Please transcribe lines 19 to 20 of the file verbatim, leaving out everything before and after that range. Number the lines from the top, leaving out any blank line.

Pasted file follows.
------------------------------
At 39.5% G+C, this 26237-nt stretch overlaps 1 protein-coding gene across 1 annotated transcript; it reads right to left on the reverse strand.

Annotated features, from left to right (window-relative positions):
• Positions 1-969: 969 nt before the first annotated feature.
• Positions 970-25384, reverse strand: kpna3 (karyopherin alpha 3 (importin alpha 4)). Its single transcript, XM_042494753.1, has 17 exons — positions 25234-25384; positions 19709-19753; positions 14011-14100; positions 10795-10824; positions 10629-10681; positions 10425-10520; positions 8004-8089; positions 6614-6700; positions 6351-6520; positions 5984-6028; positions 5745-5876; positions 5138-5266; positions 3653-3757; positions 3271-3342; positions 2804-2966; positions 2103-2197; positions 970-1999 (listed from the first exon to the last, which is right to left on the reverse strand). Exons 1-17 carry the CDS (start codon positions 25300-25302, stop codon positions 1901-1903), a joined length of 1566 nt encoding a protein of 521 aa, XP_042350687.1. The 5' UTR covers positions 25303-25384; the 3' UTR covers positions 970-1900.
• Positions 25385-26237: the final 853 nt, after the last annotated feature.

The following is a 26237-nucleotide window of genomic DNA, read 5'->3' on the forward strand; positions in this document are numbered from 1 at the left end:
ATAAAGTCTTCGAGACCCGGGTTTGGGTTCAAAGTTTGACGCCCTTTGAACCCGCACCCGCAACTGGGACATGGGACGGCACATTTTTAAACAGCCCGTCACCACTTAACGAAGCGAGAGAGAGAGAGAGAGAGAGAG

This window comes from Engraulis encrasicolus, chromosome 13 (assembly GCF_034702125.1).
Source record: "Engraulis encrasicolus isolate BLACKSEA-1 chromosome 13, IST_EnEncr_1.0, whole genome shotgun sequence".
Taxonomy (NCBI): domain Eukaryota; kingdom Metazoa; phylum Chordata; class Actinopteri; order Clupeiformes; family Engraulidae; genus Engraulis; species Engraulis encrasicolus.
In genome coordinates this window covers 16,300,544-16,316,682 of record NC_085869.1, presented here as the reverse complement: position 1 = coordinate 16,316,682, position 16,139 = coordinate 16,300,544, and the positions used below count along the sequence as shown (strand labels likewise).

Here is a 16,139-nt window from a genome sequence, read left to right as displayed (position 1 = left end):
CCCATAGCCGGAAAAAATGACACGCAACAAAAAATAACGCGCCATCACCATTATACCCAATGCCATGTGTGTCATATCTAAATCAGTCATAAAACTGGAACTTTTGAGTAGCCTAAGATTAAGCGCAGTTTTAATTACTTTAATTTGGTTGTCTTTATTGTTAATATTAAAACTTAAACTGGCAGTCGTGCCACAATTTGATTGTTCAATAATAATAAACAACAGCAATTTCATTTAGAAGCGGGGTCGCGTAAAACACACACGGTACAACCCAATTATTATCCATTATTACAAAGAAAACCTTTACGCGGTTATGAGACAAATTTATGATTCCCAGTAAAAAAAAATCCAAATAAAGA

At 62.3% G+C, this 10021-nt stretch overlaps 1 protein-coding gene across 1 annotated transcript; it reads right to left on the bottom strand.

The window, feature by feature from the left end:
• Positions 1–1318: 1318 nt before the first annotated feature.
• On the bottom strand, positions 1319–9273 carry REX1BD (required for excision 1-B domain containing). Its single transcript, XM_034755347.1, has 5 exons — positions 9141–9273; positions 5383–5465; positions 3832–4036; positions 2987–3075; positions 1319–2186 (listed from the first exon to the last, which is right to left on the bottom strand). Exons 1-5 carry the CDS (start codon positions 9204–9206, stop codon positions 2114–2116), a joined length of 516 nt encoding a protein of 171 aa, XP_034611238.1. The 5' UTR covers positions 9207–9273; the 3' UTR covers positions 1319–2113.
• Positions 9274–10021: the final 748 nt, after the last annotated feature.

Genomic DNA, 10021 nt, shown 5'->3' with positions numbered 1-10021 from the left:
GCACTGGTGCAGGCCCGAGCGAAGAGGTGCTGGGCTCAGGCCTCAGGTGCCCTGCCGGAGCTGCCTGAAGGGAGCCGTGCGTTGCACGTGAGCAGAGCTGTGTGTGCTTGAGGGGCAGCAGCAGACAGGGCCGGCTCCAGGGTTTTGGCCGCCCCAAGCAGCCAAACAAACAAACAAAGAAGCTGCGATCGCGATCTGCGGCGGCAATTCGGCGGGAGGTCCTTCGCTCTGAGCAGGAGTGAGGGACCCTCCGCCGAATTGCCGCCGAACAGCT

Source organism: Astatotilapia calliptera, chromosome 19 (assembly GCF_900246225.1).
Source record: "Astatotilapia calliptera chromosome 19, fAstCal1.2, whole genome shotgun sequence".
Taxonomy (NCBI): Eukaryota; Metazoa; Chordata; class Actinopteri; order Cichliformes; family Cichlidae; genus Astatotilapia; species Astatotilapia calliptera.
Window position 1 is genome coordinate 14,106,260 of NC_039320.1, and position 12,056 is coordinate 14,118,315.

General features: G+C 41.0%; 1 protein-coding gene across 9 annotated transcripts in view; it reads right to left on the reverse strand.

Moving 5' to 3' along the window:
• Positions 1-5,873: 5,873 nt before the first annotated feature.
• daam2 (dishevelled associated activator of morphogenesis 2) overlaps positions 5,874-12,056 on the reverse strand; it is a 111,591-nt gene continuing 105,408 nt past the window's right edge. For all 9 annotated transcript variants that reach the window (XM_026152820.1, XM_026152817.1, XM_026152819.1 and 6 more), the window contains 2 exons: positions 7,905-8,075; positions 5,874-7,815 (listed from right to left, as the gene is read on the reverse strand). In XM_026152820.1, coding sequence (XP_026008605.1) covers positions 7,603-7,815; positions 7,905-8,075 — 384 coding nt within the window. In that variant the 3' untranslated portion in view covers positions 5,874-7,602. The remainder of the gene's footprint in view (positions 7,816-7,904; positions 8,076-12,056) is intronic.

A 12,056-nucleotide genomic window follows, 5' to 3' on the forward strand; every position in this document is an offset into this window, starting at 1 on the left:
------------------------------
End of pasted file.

Genomic DNA, 10021 nt, shown 5'->3' with positions numbered 1-10021 from the left:
GCACTGGTGCAGGCCCGAGCGAAGAGGTGCTGGGCTCAGGCCTCAGGTGCCCTGCCGGAGCTGCCTGAAGGGAGCCGTGCGTTGCACGTGAGCAGAGCTGTGTGTGCTTGAGGGGCAGCAGCAGACAGGGCCGGCTCCAGGGTTTTGGCCGCCCCAAGCAGCCAAACAAACAAACAAAGAAGCTGCGATCGCGATCTGCGGCGGCAATTCGGCGGGAGGTCCTTCGCTCTGAGCAGGAGTGAGGGACCCTCCGCCGAATTGCCGCCGAACAGCT